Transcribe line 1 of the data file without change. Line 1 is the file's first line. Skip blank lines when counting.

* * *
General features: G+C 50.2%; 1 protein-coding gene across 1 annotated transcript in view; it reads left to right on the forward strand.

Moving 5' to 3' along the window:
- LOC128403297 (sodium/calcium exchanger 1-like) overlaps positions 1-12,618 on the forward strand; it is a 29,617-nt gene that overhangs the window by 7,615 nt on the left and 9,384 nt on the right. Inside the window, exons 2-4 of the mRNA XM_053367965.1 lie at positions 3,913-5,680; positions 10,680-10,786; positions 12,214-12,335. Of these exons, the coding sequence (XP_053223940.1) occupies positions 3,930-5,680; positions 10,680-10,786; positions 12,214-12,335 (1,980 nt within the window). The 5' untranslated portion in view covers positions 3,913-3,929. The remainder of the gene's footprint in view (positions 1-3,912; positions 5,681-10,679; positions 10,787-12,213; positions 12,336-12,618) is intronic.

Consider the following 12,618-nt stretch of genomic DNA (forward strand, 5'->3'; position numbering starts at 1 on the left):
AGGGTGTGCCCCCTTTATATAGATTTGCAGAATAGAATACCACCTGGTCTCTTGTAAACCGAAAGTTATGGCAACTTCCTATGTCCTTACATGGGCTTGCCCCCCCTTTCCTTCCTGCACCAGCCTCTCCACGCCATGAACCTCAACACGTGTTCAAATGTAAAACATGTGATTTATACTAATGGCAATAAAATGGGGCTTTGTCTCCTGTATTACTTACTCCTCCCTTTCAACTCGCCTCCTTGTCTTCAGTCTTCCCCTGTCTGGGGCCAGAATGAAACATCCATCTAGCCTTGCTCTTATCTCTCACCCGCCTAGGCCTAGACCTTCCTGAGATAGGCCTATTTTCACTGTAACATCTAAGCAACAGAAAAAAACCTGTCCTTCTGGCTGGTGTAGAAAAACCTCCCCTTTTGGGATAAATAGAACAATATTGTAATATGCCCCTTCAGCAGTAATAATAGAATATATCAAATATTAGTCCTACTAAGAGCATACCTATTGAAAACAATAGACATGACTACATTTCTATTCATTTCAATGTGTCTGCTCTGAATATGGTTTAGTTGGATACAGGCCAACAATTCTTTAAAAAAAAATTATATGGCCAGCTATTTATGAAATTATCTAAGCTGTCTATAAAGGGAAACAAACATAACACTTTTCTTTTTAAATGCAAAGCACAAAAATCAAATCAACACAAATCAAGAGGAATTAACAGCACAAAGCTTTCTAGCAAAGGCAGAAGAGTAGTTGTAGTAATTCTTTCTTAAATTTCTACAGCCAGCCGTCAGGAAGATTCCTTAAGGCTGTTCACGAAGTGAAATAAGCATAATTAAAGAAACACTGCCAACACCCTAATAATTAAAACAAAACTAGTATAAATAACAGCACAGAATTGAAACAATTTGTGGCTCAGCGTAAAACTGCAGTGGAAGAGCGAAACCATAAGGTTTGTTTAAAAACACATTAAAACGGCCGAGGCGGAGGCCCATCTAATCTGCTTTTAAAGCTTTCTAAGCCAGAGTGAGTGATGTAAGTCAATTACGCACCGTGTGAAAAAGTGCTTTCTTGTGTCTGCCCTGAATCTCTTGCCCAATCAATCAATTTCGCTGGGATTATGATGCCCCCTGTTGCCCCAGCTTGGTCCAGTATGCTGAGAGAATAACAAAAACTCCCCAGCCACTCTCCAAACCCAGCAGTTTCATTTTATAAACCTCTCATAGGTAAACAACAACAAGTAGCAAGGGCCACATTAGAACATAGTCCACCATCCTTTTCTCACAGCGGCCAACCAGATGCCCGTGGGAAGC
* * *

General features: G+C 50.2%; 1 protein-coding gene across 1 annotated transcript in view; it reads left to right on the forward strand.